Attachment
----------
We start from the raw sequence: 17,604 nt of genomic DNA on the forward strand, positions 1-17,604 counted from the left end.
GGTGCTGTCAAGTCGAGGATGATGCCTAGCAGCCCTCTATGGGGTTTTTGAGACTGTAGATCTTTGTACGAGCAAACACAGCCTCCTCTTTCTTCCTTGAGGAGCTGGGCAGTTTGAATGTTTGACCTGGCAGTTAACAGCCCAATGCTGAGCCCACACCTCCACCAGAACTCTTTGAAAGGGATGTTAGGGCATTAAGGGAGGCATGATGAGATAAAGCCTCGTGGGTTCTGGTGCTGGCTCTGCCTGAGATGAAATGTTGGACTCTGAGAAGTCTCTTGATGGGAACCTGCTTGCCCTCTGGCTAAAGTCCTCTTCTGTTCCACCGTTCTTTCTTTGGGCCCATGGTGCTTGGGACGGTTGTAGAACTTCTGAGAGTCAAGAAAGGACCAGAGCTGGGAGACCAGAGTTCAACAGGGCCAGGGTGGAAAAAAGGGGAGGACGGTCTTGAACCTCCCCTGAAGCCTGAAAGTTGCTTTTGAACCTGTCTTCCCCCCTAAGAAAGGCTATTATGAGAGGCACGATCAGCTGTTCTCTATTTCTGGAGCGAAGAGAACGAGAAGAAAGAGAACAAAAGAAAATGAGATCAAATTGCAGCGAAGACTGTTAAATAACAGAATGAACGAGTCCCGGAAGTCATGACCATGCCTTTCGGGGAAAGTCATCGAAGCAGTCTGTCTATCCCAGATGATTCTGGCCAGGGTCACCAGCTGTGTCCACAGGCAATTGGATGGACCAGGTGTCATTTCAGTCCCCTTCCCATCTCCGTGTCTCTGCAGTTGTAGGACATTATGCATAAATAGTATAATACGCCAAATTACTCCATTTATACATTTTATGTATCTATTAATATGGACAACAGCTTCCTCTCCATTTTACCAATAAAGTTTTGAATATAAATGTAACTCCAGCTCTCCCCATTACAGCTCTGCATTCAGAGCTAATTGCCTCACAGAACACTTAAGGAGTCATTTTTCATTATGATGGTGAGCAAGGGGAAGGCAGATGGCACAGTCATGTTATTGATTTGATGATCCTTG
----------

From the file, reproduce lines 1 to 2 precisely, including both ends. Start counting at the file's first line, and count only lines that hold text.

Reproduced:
We start from the raw sequence: 17,604 nt of genomic DNA on the forward strand, positions 1-17,604 counted from the left end.
GGTGCTGTCAAGTCGAGGATGATGCCTAGCAGCCCTCTATGGGGTTTTTGAGACTGTAGATCTTTGTACGAGCAAACACAGCCTCCTCTTTCTTCCTTGAGGAGCTGGGCAGTTTGAATGTTTGACCTGGCAGTTAACAGCCCAATGCTGAGCCCACACCTCCACCAGAACTCTTTGAAAGGGATGTTAGGGCATTAAGGGAGGCATGATGAGATAAAGCCTCGTGGGTTCTGGTGCTGGCTCTGCCTGAGATGAAATGTTGGACTCTGAGAAGTCTCTTGATGGGAACCTGCTTGCCCTCTGGCTAAAGTCCTCTTCTGTTCCACCGTTCTTTCTTTGGGCCCATGGTGCTTGGGACGGTTGTAGAACTTCTGAGAGTCAAGAAAGGACCAGAGCTGGGAGACCAGAGTTCAACAGGGCCAGGGTGGAAAAAAGGGGAGGACGGTCTTGAACCTCCCCTGAAGCCTGAAAGTTGCTTTTGAACCTGTCTTCCCCCCTAAGAAAGGCTATTATGAGAGGCACGATCAGCTGTTCTCTATTTCTGGAGCGAAGAGAACGAGAAGAAAGAGAACAAAAGAAAATGAGATCAAATTGCAGCGAAGACTGTTAAATAACAGAATGAACGAGTCCCGGAAGTCATGACCATGCCTTTCGGGGAAAGTCATCGAAGCAGTCTGTCTATCCCAGATGATTCTGGCCAGGGTCACCAGCTGTGTCCACAGGCAATTGGATGGACCAGGTGTCATTTCAGTCCCCTTCCCATCTCCGTGTCTCTGCAGTTGTAGGACATTATGCATAAATAGTATAATACGCCAAATTACTCCATTTATACATTTTATGTATCTATTAATATGGACAACAGCTTCCTCTCCATTTTACCAATAAAGTTTTGAATATAAATGTAACTCCAGCTCTCCCCATTACAGCTCTGCATTCAGAGCTAATTGCCTCACAGAACACTTAAGGAGTCATTTTTCATTATGATGGTGAGCAAGGGGAAGGCAGATGGCACAGTCATGTTATTGATTTGATGATCCTTG